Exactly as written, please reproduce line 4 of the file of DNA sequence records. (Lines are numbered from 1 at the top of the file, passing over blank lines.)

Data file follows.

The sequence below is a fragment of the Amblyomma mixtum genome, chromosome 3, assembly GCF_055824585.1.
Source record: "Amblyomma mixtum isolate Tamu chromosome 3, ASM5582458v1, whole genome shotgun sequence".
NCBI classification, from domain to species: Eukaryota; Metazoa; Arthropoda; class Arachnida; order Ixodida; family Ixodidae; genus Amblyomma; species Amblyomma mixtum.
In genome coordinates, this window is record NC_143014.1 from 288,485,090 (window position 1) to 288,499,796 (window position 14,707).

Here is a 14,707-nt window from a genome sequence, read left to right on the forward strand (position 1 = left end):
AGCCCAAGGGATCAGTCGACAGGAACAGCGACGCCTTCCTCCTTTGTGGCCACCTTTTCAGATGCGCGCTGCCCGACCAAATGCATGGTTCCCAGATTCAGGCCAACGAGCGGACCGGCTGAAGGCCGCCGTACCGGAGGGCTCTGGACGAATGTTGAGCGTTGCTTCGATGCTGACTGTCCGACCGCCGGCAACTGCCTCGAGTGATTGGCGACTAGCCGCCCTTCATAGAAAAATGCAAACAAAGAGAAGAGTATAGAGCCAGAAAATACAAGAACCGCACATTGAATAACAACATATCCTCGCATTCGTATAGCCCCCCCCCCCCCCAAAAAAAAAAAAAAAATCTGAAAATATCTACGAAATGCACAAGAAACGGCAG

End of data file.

In genome coordinates, this window is record NC_143014.1 from 288,485,090 (window position 1) to 288,499,796 (window position 14,707).